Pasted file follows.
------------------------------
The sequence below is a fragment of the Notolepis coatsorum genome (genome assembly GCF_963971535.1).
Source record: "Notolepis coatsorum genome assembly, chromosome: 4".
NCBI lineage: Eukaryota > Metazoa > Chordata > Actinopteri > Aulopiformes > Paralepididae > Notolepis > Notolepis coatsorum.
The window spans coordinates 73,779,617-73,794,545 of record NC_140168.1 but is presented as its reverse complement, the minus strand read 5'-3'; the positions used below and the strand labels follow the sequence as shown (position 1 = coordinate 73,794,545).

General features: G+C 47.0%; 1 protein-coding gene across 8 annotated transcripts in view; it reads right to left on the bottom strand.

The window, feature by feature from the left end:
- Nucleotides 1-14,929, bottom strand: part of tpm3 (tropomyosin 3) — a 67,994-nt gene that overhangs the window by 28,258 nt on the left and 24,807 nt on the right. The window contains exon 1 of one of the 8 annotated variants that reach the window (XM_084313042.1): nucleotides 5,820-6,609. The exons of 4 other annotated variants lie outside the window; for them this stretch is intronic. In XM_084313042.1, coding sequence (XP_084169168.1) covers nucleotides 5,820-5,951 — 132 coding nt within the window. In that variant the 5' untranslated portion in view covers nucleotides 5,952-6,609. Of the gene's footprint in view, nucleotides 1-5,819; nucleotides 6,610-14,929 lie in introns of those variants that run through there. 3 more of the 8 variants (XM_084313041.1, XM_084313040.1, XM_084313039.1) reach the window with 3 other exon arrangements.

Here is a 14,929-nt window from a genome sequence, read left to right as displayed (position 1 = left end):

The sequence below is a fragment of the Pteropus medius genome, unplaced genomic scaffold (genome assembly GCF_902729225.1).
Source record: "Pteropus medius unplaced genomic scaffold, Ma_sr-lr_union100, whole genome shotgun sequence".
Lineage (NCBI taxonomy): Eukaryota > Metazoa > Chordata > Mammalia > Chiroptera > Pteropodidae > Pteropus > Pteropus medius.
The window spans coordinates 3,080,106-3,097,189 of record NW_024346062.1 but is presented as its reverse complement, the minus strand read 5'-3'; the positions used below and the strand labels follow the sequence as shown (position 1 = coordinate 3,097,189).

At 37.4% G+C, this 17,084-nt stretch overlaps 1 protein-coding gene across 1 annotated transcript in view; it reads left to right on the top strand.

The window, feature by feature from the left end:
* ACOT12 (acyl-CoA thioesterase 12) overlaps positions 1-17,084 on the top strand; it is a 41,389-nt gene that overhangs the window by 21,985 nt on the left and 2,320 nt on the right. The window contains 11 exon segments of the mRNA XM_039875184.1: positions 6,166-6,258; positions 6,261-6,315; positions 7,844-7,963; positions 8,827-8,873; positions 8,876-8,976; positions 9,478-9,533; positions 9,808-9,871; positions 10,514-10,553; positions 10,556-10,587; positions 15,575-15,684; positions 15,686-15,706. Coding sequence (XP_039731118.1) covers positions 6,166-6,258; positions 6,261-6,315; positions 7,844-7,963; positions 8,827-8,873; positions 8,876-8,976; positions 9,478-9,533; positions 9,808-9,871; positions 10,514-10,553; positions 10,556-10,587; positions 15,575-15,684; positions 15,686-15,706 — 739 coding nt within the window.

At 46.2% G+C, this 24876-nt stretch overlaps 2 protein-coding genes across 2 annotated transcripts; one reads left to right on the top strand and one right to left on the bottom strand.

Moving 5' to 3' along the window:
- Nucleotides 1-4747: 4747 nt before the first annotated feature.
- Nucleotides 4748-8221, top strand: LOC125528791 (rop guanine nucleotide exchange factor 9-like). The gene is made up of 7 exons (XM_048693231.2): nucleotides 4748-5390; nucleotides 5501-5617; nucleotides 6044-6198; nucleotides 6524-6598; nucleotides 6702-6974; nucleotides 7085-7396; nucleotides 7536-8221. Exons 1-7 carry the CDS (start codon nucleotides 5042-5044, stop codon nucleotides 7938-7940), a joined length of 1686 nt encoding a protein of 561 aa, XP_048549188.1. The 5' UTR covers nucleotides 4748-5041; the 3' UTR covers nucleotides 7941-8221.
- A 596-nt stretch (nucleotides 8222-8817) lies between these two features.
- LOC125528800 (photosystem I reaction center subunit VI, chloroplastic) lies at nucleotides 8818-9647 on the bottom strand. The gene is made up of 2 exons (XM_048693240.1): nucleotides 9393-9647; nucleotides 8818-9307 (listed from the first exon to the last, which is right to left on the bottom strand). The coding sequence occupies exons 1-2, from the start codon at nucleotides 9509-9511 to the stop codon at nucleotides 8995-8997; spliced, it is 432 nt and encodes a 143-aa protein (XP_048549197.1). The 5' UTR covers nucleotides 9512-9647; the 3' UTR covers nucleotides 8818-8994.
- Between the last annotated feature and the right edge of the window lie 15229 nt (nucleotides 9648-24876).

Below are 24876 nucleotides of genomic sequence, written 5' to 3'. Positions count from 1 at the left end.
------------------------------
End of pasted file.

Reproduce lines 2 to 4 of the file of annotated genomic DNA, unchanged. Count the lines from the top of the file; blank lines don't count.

Source record: "Notolepis coatsorum genome assembly, chromosome: 4".
NCBI lineage: Eukaryota > Metazoa > Chordata > Actinopteri > Aulopiformes > Paralepididae > Notolepis > Notolepis coatsorum.
The window spans coordinates 73,779,617-73,794,545 of record NC_140168.1 but is presented as its reverse complement, the minus strand read 5'-3'; the positions used below and the strand labels follow the sequence as shown (position 1 = coordinate 73,794,545).